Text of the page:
A Lutheran Says What?

Sermons and random thoughts on God, the world and the intersection of the two

Quality of Life Sermon on Matthew 22 October 9, 2020

This sermon was preached on October 11, 2020 at Our Saviour’s Lutheran Church in Holladay, UT. It can be viewed on our YouTube channel Our Saviour’s Lutheran Church SLC.

The texts were:
Psalm 23
Philippians 4: 1-10
Matthew 22: 1-14

One of the goals of parenting, caregiving, teaching or mentoring, is to help another person achieve a healthy, vibrant and sustainable life-to have what we often refer to as “quality of life.”  Such as when my children were very young, I knew that making them take a nap would ensure a better rest of the day. Now that doesn’t mean that they were always receptive to this nap. Sometimes I had to make them lie down to get them to rest. They thought I was being mean and unfair because they wanted to stay up and do what they wanted to do. But I knew that if they didn’t rest, they would be crabby and melt down later and it wouldn’t be good for them or anyone around them. Their resistance to this reality is not unique as we often can’t see consequences for our choices, for ourselves or those around us. I usually think that I know what I need to have the kind of quality of life I want and deserve. And yet, I have to admit, when I consider my own quality of life, rarely do I consider the impact of my decisions on others.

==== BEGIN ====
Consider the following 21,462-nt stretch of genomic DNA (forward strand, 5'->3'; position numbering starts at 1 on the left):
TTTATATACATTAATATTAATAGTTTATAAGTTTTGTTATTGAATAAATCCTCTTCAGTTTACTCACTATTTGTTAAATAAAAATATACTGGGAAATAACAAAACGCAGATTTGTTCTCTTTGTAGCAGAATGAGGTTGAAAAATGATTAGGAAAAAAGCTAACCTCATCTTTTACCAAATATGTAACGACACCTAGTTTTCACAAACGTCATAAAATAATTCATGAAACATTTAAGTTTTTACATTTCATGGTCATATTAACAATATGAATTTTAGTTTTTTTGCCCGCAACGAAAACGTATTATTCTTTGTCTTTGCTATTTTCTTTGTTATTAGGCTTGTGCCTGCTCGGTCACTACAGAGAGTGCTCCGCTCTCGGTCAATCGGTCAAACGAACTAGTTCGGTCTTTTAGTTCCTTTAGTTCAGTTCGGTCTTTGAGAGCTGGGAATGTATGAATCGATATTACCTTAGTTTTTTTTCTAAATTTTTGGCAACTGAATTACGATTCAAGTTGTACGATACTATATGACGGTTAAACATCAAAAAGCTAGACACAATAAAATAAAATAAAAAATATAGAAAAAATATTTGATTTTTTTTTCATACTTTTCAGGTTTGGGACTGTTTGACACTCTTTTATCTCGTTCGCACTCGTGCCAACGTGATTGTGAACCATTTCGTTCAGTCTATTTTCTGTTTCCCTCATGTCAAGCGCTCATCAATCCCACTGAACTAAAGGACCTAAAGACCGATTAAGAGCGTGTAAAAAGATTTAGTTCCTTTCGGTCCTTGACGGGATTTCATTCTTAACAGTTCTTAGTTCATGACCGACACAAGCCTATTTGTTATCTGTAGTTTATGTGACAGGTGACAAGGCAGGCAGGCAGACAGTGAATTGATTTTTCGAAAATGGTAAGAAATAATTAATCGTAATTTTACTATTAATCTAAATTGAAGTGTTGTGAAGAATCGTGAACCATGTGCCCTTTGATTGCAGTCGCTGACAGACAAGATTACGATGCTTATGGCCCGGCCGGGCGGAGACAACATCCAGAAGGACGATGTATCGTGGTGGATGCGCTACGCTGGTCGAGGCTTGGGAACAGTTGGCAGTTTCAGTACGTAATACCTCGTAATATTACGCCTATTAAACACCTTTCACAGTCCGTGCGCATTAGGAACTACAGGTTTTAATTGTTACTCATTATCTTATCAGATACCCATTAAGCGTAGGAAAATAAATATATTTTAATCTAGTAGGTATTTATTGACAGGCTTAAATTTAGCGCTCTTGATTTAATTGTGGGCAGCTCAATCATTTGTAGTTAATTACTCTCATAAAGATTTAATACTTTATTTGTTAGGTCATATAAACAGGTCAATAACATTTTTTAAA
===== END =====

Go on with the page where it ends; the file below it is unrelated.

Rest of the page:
This idea of our quality of life is front and center right now in our culture. We all have our individual opinions on what is a good quality of life and tend to think that we should have autonomy over those opinions. Where we go, what we do, where we live, what we buy, and what we share. We all want security: financial, health, food, housing, work, etc. And we are sure that we each know the best way to have a good quality of life. The crisis comes when others don’t agree with us and when our decisions for ourselves impact one another in negative ways.

Jesus challenges our concept of “quality of life” in our parable today. This is a hard parable, and I seriously considered preaching on one of the other two texts, except I realized Psalm 23 and Philippians 4 only support what Jesus is saying in Matthew 22. This parable is filled with invitation, rejection, killing of the messengers, destruction of the city, the good and the bad gathered off the streets and ultimately someone thrown out of the wedding banquet. Not a lot of good news it seems, as reality abounds in this parable.